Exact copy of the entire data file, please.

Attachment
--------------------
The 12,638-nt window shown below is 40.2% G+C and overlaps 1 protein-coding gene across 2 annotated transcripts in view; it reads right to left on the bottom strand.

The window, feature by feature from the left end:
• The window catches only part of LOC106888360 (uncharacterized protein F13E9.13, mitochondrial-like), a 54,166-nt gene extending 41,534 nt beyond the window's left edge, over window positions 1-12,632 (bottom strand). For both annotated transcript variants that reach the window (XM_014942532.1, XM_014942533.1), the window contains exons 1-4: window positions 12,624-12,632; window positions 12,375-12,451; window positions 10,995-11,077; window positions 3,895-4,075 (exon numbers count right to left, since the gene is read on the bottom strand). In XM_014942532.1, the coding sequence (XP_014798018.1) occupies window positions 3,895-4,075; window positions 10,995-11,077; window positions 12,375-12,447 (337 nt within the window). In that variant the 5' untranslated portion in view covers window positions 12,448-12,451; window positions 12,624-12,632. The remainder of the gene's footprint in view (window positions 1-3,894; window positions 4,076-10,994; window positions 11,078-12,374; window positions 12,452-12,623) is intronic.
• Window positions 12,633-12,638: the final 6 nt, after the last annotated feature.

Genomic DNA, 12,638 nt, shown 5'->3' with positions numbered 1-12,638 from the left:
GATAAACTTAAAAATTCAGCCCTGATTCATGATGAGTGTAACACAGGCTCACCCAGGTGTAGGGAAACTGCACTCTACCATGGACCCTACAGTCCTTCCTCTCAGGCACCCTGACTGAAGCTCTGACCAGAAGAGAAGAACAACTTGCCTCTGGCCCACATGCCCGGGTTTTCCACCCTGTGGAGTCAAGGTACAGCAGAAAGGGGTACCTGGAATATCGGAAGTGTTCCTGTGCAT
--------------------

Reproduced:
The 12,638-nt window shown below is 40.2% G+C and overlaps 1 protein-coding gene across 2 annotated transcripts in view; it reads right to left on the bottom strand.

The window, feature by feature from the left end:
• The window catches only part of LOC106888360 (uncharacterized protein F13E9.13, mitochondrial-like), a 54,166-nt gene extending 41,534 nt beyond the window's left edge, over window positions 1-12,632 (bottom strand). For both annotated transcript variants that reach the window (XM_014942532.1, XM_014942533.1), the window contains exons 1-4: window positions 12,624-12,632; window positions 12,375-12,451; window positions 10,995-11,077; window positions 3,895-4,075 (exon numbers count right to left, since the gene is read on the bottom strand). In XM_014942532.1, the coding sequence (XP_014798018.1) occupies window positions 3,895-4,075; window positions 10,995-11,077; window positions 12,375-12,447 (337 nt within the window). In that variant the 5' untranslated portion in view covers window positions 12,448-12,451; window positions 12,624-12,632. The remainder of the gene's footprint in view (window positions 1-3,894; window positions 4,076-10,994; window positions 11,078-12,374; window positions 12,452-12,623) is intronic.
• Window positions 12,633-12,638: the final 6 nt, after the last annotated feature.

Genomic DNA, 12,638 nt, shown 5'->3' with positions numbered 1-12,638 from the left:
GATAAACTTAAAAATTCAGCCCTGATTCATGATGAGTGTAACACAGGCTCACCCAGGTGTAGGGAAACTGCACTCTACCATGGACCCTACAGTCCTTCCTCTCAGGCACCCTGACTGAAGCTCTGACCAGAAGAGAAGAACAACTTGCCTCTGGCCCACATGCCCGGGTTTTCCACCCTGTGGAGTCAAGGTACAGCAGAAAGGGGTACCTGGAATATCGGAAGTGTTCCTGTGCAT